Limits...
The Thermal Stability of the Fusarium solani pisi Cutinase as a Function of pH.

Petersen SB, Fojan P, Petersen EI, Petersen MT - J. Biomed. Biotechnol. (2001)

Bottom Line: The ratio between the calorimetric enthalpy (DeltaH(cal)) and the van't Hoff enthalpy (DeltaH(v)) obtained, is far from unity, indicating that cutinase does not exhibit a simple two state unfolding behaviour.The role of pH on the electrostatic contribution to the thermal stability was assessed using TITRA.We propose a molecular interpretation for the pH-variation in enzymatic activity.

View Article: PubMed Central - HTML - PubMed

ABSTRACT
We have investigated the thermal stability of the Fusarium solani pisi cutinase as a function of pH, in the range from pH 2-12. Its highest enzymatic activity coincides with the pH-range at which it displays its highest thermal stability. The unfolding of the enzyme as a function of pH was investigated by microcalorimetry. The ratio between the calorimetric enthalpy (DeltaH(cal)) and the van't Hoff enthalpy (DeltaH(v)) obtained, is far from unity, indicating that cutinase does not exhibit a simple two state unfolding behaviour. The role of pH on the electrostatic contribution to the thermal stability was assessed using TITRA. We propose a molecular interpretation for the pH-variation in enzymatic activity.

No MeSH data available.


Titration curve of cutinase predicted by TITRA Plot of net charge of cutinase versus pH, calculated at a step width of 0.5 pH units.
© Copyright Policy
Related In: Results  -  Collection


getmorefigures.php?uid=PMC113781&req=5

Figure 5: Titration curve of cutinase predicted by TITRA Plot of net charge of cutinase versus pH, calculated at a step width of 0.5 pH units.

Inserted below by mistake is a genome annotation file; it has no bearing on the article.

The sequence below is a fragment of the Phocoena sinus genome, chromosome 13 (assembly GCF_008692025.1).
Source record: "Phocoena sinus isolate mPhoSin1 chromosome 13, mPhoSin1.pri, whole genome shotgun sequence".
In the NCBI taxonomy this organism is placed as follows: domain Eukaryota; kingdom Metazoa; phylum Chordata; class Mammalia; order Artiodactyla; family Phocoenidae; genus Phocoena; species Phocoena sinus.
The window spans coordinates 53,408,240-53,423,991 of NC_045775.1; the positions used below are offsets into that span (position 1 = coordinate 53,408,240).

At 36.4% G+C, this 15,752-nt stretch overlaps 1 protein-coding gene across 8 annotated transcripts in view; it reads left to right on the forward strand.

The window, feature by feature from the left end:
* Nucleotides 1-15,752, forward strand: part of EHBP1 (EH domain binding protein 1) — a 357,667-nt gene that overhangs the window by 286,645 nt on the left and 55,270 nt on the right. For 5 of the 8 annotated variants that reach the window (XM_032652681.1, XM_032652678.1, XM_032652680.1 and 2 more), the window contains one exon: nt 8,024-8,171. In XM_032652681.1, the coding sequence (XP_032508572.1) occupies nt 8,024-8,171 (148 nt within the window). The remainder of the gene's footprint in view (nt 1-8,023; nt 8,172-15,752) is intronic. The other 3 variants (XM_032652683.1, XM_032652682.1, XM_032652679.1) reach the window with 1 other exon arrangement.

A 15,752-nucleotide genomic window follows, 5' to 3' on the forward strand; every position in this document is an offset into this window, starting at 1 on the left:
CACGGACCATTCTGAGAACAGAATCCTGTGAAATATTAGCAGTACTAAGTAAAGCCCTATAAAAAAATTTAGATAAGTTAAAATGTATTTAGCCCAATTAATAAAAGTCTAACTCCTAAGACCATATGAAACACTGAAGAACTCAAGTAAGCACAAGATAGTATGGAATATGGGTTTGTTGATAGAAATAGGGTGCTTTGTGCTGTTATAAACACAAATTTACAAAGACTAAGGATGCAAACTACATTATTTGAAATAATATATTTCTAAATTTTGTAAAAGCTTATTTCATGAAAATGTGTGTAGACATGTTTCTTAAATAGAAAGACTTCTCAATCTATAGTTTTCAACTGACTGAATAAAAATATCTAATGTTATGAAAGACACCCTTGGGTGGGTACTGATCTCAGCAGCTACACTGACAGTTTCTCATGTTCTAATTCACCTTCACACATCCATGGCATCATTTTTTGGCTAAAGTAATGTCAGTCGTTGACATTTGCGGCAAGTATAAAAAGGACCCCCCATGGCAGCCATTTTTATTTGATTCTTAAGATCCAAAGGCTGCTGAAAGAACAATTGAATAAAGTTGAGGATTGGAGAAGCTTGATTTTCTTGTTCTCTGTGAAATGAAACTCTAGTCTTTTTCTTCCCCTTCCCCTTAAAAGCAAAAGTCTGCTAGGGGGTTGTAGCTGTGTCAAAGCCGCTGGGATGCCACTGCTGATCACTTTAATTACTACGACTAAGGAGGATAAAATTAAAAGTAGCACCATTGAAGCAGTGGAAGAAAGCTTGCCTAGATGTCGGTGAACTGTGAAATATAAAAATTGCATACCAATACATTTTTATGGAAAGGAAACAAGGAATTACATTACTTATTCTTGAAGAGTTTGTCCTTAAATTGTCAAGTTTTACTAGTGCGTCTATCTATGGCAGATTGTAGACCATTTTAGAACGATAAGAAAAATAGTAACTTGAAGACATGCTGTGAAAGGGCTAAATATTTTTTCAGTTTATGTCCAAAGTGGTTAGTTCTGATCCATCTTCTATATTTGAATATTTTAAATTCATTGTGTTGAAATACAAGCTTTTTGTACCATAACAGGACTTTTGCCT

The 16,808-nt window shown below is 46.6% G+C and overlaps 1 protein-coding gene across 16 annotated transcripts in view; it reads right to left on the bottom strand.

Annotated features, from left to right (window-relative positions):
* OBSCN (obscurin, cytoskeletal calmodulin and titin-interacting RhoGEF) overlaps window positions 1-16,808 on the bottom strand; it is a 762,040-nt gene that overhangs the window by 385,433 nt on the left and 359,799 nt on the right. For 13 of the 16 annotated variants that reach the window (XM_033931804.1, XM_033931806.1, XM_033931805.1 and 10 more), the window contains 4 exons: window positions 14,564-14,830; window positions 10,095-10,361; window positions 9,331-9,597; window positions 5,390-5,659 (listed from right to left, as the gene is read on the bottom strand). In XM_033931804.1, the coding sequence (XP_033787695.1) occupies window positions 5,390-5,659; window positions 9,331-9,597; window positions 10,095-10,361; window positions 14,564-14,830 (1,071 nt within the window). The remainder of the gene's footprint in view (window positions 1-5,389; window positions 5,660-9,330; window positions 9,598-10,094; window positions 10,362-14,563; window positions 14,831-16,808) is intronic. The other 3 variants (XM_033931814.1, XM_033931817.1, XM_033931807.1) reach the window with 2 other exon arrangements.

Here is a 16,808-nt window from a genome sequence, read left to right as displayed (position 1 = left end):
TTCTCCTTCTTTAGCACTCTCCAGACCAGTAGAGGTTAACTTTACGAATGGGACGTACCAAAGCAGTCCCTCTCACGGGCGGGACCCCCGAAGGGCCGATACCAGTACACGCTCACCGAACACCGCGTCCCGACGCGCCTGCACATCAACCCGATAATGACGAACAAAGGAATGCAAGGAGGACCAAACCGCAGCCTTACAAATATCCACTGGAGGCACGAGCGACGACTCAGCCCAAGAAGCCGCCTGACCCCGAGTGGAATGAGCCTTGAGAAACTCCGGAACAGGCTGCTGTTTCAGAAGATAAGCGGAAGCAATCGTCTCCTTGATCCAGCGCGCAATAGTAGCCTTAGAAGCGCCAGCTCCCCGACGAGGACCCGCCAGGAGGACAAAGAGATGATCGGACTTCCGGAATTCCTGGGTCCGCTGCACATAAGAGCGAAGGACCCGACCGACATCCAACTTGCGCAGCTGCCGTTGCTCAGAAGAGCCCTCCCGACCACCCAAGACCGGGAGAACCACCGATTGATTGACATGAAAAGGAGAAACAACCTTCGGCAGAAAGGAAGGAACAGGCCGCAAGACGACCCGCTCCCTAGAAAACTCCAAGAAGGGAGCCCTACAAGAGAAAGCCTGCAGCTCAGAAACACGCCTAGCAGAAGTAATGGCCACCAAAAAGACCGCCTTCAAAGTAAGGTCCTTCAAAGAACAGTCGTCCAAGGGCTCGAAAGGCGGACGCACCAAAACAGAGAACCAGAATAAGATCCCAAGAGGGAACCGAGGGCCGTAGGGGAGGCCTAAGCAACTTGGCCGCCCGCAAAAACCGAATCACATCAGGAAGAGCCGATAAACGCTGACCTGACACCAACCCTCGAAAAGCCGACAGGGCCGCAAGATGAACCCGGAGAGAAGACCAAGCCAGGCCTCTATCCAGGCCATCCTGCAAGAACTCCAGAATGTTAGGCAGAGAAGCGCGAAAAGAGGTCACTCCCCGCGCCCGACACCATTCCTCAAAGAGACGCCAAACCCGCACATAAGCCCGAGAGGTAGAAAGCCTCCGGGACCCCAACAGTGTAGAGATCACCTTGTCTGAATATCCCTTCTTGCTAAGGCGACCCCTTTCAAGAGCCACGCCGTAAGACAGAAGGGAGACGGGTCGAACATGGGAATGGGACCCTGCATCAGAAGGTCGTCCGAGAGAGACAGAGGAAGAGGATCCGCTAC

Mentions: The different apparent onset of enzymatic activity compared to the thermal stability profile as a function of pH can be explained by the different titration states of the active site residues (Figure 5). The formation of an active enzyme includes the correct formation of a hydrogen bond network in and around the active site, not only involving the residues of the catalytic triad, but also Tyr119, neighbouring the active site Ser120. This Tyrosine residue forms with its hydroxyl group a hydrogen bond with the backbone oxygen of the catalytic His188. The titration state of the catalytic triad (SER120, HIS188, and ASP175) is responsible for the hydrogen bonding among these three residues and for the level of enzymatic activity. The core residuein the triad is HIS188. The hydrogen network in the catalytic triad is established when HIS188 becomes deprotonated. Histidines usually display pK values between pH 6 to 7. The electrostatic potential of the active site environment is shown as a GRASP figure (Figure 6). At the pH withhighest enzymatic activity the surrounding of the active site shows a slight negative electrostatic potential. This negative potential is achieved mainly due to the deprotonation of ASP175, GLU44 and deprotonation of the catalytic His188. Furthermore, the active site surrounding is populated with a set of tyrosine residues, contributing to the overall negative electrostatic potential at basic pH values. The lower Tm observed below pH 4.0 is likely due to the predominance of repulsive electrostatic forces, since at very acidic pH values the protein carries an excess of positive charge (see potential distribution at pH 4.0). This excess positive charge might also prevent the unfavourable hydrophobic interactions leading to irreversible aggregation in the neutral to basic pH region. This excess of positive charge will only be compensatedfor after deprotonation of Aspartic and Glutamic acid residues (pKa approx. 4–4.5). This coincides also with the rise in Tm values of cutinase after pH 4.5. The predicted pK values for E and D are close to the initial values for theseamino acids, with the exception for D22 (pK 2.72) and E60 (pK 2.95), which are found to form a salt bridge with R20 (pK 12.94) and E131 (pK 3.72) and D132 (pK 3.14) are linked in another saltbridge with R88 (pK 12.98) on the surface of cutinase (Figure 7). This explains also their drastically shifted pK values. At maximum enzymatic activity (around pH 8.5) Aspartic and Glutamic acid residues are negatively charged, His188 of the catalytic triad ismost likely neutral, tyrosine residues are predominantly protonated and Lysine and Arginine are positively charged. The electrostatic potential surrounding the active site is slightly negative (Figure 6). After pH 9–10 a drop in both Tm and catalytic activity is observed. This coincides with the titration of Tyrosine residues (pK values predicted by TITRA between 9.8–12.4, at pH 8.5). The excess of negative electrostatic potential in the active site due to deprotonation of Tyrosine residues can be seen in Figure 6. The Tyrosine residues and here especially Tyr119, once deprotonated loose their capability of donating hydrogens to hydrogen bonds and at the same time add to the molecule surface an excess of negative charge that is likely to destabilize the 3D structure of cutinase. This excess of negative charge in theactive site and close to the catalytic triad may lead to a considerable structural destabilisation of the catalytic triad, since it is also in close proximity to the catalytic ASP175. The strong repulsion forces lead to a dramatic decrease not only in enzymatic activity, but also leads to a thermal destabilisation. This is in agreement with lower enzymatic activity as well as lowered thermal stability at very basic pH values.